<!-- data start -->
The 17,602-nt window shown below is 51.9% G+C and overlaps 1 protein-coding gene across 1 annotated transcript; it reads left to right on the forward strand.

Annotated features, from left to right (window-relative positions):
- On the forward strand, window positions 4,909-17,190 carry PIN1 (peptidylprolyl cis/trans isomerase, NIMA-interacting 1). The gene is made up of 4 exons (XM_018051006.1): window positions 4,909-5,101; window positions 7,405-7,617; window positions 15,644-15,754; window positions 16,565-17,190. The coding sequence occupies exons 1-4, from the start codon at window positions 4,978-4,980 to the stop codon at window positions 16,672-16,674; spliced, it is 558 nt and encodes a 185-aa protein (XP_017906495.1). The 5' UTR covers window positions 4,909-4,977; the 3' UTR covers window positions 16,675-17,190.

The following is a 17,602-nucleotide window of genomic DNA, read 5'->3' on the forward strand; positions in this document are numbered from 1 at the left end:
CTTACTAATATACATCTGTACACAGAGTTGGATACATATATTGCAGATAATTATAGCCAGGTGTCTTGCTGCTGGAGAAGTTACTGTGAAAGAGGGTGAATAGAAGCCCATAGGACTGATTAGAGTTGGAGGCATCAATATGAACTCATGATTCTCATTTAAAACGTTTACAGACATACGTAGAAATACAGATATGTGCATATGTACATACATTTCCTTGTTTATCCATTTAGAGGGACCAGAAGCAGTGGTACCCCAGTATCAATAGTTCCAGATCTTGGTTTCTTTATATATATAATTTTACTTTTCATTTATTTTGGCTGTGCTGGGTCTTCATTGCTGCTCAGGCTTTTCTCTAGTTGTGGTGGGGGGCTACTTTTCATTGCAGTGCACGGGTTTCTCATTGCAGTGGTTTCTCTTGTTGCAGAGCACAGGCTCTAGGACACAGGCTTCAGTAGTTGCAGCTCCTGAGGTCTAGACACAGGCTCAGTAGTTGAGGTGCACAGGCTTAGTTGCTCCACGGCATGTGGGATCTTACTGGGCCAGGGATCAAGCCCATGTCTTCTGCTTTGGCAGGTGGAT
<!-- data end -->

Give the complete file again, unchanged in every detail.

The 17,602-nt window shown below is 51.9% G+C and overlaps 1 protein-coding gene across 1 annotated transcript; it reads left to right on the forward strand.

Annotated features, from left to right (window-relative positions):
- On the forward strand, window positions 4,909-17,190 carry PIN1 (peptidylprolyl cis/trans isomerase, NIMA-interacting 1). The gene is made up of 4 exons (XM_018051006.1): window positions 4,909-5,101; window positions 7,405-7,617; window positions 15,644-15,754; window positions 16,565-17,190. The coding sequence occupies exons 1-4, from the start codon at window positions 4,978-4,980 to the stop codon at window positions 16,672-16,674; spliced, it is 558 nt and encodes a 185-aa protein (XP_017906495.1). The 5' UTR covers window positions 4,909-4,977; the 3' UTR covers window positions 16,675-17,190.

The following is a 17,602-nucleotide window of genomic DNA, read 5'->3' on the forward strand; positions in this document are numbered from 1 at the left end:
CTTACTAATATACATCTGTACACAGAGTTGGATACATATATTGCAGATAATTATAGCCAGGTGTCTTGCTGCTGGAGAAGTTACTGTGAAAGAGGGTGAATAGAAGCCCATAGGACTGATTAGAGTTGGAGGCATCAATATGAACTCATGATTCTCATTTAAAACGTTTACAGACATACGTAGAAATACAGATATGTGCATATGTACATACATTTCCTTGTTTATCCATTTAGAGGGACCAGAAGCAGTGGTACCCCAGTATCAATAGTTCCAGATCTTGGTTTCTTTATATATATAATTTTACTTTTCATTTATTTTGGCTGTGCTGGGTCTTCATTGCTGCTCAGGCTTTTCTCTAGTTGTGGTGGGGGGCTACTTTTCATTGCAGTGCACGGGTTTCTCATTGCAGTGGTTTCTCTTGTTGCAGAGCACAGGCTCTAGGACACAGGCTTCAGTAGTTGCAGCTCCTGAGGTCTAGACACAGGCTCAGTAGTTGAGGTGCACAGGCTTAGTTGCTCCACGGCATGTGGGATCTTACTGGGCCAGGGATCAAGCCCATGTCTTCTGCTTTGGCAGGTGGAT